Clients often ask their health coach about dietary supplementation. Often
these questions stem from the desire to improve some facet of their health,
such as sports performance, sexual performance or most commonly- weight
loss. The conversation often sounds like this, “Hey, I was thinking
about taking Product X… It worked great for my friend Sally, she
lost 15lbs in a week!”
These questions can be tricky to address for a number of reasons. The health
coaches at Campbell County Health Wellness all have some dietary knowledge,
but not all are registered dietitians (RD). We may know just a little
or nothing whatsoever about the particular supplements we are asked about.
That said, your health coaches would like to share these four guidelines
to follow to help you decide whether or not you should be using supplements,
and how to wisely choose the ones you use.
Be aware of consequences. Always refer to your
doctor or pharmacist before you try a supplement.
Also, inform your doctor and pharmacist if you are taking any over-the-counter
supplements. Just as some foods can react adversely with certain medications—like
grapefruit with some cholesterol medications—supplements can also
be contraindicated with medications you take. “Natural” does
not necessarily mean safe.
Do your research. There are reputable websites such as
www.consumerlab.com to learn about the supplements you are considering. Dietary supplements
fall into many categories. Some of the most common ones are vitamins and
minerals, or herbal supplements. Everyone is familiar with Vitamin C,
and you may have heard of fiber or peppermint too, but you may not think
of them as a supplement.
The National Institute of Health has published an article called
Using Dietary Supplements Wisely for more information. Most importantly, be sure to completely read any
instructions or warnings on the packaging of supplements before you use them.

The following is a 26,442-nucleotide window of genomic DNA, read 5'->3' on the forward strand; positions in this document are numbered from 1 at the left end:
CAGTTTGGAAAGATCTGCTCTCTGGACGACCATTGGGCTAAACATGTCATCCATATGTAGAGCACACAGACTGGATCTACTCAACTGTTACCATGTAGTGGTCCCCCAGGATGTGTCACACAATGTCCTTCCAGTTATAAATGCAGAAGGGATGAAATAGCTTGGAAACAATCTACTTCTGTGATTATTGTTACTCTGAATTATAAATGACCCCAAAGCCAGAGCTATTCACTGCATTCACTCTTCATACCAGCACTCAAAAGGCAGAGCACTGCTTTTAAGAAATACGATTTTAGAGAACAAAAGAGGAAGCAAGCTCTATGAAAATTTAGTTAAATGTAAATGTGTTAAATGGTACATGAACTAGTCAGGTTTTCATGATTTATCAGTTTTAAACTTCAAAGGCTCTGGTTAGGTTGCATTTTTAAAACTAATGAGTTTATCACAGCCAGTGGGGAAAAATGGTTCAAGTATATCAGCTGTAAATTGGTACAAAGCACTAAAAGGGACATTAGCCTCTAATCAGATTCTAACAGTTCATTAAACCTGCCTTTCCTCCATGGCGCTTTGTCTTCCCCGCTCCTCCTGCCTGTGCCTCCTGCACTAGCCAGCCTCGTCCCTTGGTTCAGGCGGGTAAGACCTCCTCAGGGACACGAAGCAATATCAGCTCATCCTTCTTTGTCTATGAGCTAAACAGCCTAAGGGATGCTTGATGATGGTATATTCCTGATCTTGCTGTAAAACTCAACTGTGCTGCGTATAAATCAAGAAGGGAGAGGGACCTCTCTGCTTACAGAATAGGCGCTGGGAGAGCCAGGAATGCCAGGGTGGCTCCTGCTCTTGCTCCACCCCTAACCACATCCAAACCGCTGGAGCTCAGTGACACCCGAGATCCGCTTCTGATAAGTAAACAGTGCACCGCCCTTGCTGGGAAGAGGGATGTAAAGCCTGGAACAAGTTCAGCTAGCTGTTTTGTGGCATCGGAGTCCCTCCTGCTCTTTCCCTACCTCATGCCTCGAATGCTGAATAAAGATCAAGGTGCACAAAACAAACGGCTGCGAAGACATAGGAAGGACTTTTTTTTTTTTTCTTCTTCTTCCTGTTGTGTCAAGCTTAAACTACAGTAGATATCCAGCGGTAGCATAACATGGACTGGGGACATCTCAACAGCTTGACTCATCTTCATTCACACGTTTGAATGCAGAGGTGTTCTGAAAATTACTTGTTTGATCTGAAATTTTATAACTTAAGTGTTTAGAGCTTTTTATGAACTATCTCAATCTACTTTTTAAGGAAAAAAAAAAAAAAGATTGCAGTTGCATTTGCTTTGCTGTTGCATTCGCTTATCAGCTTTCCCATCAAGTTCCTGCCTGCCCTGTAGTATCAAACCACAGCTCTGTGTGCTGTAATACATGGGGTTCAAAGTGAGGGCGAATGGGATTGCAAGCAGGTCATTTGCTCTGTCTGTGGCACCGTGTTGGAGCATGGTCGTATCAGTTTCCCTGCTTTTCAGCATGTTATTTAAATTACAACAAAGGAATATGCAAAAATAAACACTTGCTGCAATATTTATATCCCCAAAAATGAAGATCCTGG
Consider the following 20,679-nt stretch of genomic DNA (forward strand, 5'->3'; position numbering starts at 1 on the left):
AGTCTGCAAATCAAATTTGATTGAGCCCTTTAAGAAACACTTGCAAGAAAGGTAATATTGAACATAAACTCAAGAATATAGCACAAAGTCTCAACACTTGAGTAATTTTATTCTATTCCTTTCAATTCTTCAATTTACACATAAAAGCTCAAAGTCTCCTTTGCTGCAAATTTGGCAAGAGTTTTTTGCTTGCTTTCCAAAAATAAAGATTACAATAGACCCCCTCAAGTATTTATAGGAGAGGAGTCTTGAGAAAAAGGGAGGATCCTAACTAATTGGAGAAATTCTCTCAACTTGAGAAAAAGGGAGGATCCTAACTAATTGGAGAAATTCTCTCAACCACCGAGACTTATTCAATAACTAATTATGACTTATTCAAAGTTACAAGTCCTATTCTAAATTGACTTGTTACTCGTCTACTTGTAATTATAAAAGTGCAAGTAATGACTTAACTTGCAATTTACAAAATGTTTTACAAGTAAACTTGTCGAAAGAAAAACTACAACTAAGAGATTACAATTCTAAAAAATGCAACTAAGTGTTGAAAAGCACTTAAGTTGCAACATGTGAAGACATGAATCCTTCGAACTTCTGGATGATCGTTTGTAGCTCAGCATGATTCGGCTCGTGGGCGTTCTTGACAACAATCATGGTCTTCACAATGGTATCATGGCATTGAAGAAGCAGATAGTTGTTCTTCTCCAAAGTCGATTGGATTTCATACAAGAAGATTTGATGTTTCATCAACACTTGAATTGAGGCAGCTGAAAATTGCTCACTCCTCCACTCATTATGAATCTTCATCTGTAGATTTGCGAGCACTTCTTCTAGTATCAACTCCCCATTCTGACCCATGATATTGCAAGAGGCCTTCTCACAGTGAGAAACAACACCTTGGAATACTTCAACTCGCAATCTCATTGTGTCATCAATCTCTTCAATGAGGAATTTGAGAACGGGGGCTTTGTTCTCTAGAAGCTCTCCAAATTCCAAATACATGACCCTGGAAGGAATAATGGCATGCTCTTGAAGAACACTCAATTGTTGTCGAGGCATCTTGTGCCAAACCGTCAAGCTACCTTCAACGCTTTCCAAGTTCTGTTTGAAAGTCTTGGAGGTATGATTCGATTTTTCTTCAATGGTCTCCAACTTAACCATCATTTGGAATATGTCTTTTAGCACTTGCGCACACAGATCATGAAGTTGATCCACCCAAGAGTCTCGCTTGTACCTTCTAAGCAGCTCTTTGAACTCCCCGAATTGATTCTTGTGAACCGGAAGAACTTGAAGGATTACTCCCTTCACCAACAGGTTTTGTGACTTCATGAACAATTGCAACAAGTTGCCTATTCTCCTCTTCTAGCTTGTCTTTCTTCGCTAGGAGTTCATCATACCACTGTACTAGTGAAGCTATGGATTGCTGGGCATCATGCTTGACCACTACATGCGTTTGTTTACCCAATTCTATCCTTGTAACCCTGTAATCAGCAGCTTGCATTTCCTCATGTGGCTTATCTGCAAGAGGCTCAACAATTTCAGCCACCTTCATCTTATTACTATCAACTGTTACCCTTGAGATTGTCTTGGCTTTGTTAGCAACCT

Evaluate product claims carefully. Supplements are marketed for profit. Many claims made through advertising
and supplement packaging are vague and “endorsed” as safe,
or natural. If it sounds too good to be true, it likely is. It can be
helpful to use sites such as
www.consumerreports.org to research an over the counter product for safety. Also, be sure to check
out this Consumer Reports article,
15 Supplement Ingredients to Always Avoid.
Supplements are required to meet lower standards. It’s good to know, over the counter products are less regulated by the
U.S. Food and Drug Administration (FDA) than prescribed medications. They are required to meet less strict advertising
standards and do not have to provide the same safety and ingredient information
that is required with medical prescriptions. Over the counter supplements
are often part of drug recalls and the FDA tracks claims of injury and
fraud with these products. (In this
Forbes Magazine article,
Massive Drug Recalls are a Wake-Up Call for Vitamin and Supplement Industry, learn about supplement recalls.) The FDA also has the ability to fine
companies who make false claims or cause injury, and lawsuits are common.
One example of this, in 2008 the manufacturer of Airborne supplements
was involved in a class-action lawsuit, resulting in a $23.3 Million settlement
for false advertising.
Your safety and wellbeing are the highest priority of your CCH health coaches.
Please remember that the information we share with you can only be within
the scope of our practice, meaning only within the realm of our knowledge
and licensure. Although we may not always be able to answer your questions
about a supplement, we are happy to research with you, weed through dubious
claims and give you the tools to evaluate the safety and your need to
use a supplement. We are beside you to help you manage your health successfully!
Campbell County Health
Wellness works to reduce health risks and promote overall wellness among employee
groups and individuals across the northeastern Wyoming region. To learn
more about Wellness, please visit
www.cchwyo.org/Wellness or call 307.688.8051.
This blog was written by Rachel Wilde, CPT, MA, CCH Wellness Services Technician